Tanzania’s largest national park, Ruaha serves as the country’s central wild and extended ecosystem covering an expanse of almost 28,000-square miles over the middle of the country. The park earned its name from the Great Ruaha River, a massive watercourse flowing through its heart to the southeast, giving way to an unhindered topography of undulating plateaus, sand rivers, rocky outcrops, and baobab groves. Ruaha National Park is also notable for encompassing a transition zone between the East African savannah lands and the South African miombo woodlands, thus creating an overlapping variety of plant and animal species within its Rungwa and Usanga Game Reserves.

The creation of a national park in this area was first proposed in 1949 by the Senior Game Ranger in Mbeya but was not given the distinction until 1964. Today, Ruaha National Park is considered one of Tanzania’s few untouched frontiers for its spectacular concentration of wildlife. It is most famous for being home to Tanzania’s largest elephant population—currently estimated to be 12,000 strong—and is also a great place for birding and bird photography. More than 400 aviary species have been identified of an estimated 475 total, among them hornbills, kingfishers, sunbirds, and many migrant birds like the white stork.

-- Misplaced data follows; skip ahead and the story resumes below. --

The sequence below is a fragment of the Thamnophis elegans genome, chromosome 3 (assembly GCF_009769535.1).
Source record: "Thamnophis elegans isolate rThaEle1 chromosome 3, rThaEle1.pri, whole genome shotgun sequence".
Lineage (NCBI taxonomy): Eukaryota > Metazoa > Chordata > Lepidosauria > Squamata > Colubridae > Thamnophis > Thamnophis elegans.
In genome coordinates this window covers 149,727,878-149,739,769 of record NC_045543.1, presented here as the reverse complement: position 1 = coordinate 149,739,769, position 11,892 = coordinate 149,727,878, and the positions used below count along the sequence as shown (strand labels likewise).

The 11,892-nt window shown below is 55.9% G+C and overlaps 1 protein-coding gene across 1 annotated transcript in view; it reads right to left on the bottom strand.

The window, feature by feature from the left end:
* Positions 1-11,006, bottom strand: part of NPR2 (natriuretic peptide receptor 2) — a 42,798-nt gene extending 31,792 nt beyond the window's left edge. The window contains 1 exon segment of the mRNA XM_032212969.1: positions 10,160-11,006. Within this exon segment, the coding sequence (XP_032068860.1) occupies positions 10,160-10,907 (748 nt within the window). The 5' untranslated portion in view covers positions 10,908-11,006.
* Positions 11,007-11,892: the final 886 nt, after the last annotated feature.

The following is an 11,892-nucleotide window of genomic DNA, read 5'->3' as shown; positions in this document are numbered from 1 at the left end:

Traveling to Ruaha National Park with Ker & Downey brings with it the promise of exclusive daily game drives, night drives, and walking safaris to bring you intimately closer to the predators and big game of the region. The bursting banks of the Great Ruaha River are a playground for large herds of buffaloes, Grant’s gazelles, wild dogs, ostriches, cheetahs, and roan and sable antelopes, and it is not uncommon to witness lions hunting their prey or groups of giraffes and elephants passing by in troves. Despite the park’s immense size, there are still very few luxury lodges within its boundaries, thus giving visitors the feeling of having all of Ruaha National Park to themselves.